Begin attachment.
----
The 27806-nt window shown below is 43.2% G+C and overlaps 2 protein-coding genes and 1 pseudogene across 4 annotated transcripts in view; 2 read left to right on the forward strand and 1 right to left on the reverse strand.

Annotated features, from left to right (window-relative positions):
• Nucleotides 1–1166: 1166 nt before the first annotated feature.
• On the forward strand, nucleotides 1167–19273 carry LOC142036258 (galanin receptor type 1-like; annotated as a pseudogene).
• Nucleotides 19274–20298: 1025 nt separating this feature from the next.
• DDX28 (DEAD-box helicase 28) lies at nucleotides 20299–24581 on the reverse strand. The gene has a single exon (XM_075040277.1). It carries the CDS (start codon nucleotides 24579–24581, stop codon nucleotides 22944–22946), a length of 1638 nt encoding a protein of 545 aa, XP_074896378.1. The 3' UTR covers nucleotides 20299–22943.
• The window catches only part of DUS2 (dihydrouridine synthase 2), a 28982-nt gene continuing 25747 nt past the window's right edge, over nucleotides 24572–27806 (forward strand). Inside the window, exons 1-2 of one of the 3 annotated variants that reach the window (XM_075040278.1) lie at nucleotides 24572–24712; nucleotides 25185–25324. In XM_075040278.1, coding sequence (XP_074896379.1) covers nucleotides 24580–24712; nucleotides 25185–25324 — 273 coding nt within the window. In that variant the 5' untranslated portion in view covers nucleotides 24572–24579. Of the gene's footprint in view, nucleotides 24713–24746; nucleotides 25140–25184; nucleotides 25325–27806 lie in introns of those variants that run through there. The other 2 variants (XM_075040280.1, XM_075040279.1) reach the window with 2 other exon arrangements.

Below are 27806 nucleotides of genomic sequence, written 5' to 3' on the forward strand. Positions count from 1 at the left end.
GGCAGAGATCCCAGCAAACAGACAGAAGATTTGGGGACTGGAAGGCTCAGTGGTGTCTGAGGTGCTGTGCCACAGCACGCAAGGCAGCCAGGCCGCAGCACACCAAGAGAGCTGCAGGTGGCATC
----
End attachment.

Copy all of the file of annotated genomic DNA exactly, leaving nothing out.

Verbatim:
The 27806-nt window shown below is 43.2% G+C and overlaps 2 protein-coding genes and 1 pseudogene across 4 annotated transcripts in view; 2 read left to right on the forward strand and 1 right to left on the reverse strand.

Annotated features, from left to right (window-relative positions):
• Nucleotides 1–1166: 1166 nt before the first annotated feature.
• On the forward strand, nucleotides 1167–19273 carry LOC142036258 (galanin receptor type 1-like; annotated as a pseudogene).
• Nucleotides 19274–20298: 1025 nt separating this feature from the next.
• DDX28 (DEAD-box helicase 28) lies at nucleotides 20299–24581 on the reverse strand. The gene has a single exon (XM_075040277.1). It carries the CDS (start codon nucleotides 24579–24581, stop codon nucleotides 22944–22946), a length of 1638 nt encoding a protein of 545 aa, XP_074896378.1. The 3' UTR covers nucleotides 20299–22943.
• The window catches only part of DUS2 (dihydrouridine synthase 2), a 28982-nt gene continuing 25747 nt past the window's right edge, over nucleotides 24572–27806 (forward strand). Inside the window, exons 1-2 of one of the 3 annotated variants that reach the window (XM_075040278.1) lie at nucleotides 24572–24712; nucleotides 25185–25324. In XM_075040278.1, coding sequence (XP_074896379.1) covers nucleotides 24580–24712; nucleotides 25185–25324 — 273 coding nt within the window. In that variant the 5' untranslated portion in view covers nucleotides 24572–24579. Of the gene's footprint in view, nucleotides 24713–24746; nucleotides 25140–25184; nucleotides 25325–27806 lie in introns of those variants that run through there. The other 2 variants (XM_075040280.1, XM_075040279.1) reach the window with 2 other exon arrangements.

Below are 27806 nucleotides of genomic sequence, written 5' to 3' on the forward strand. Positions count from 1 at the left end.
GGCAGAGATCCCAGCAAACAGACAGAAGATTTGGGGACTGGAAGGCTCAGTGGTGTCTGAGGTGCTGTGCCACAGCACGCAAGGCAGCCAGGCCGCAGCACACCAAGAGAGCTGCAGGTGGCATC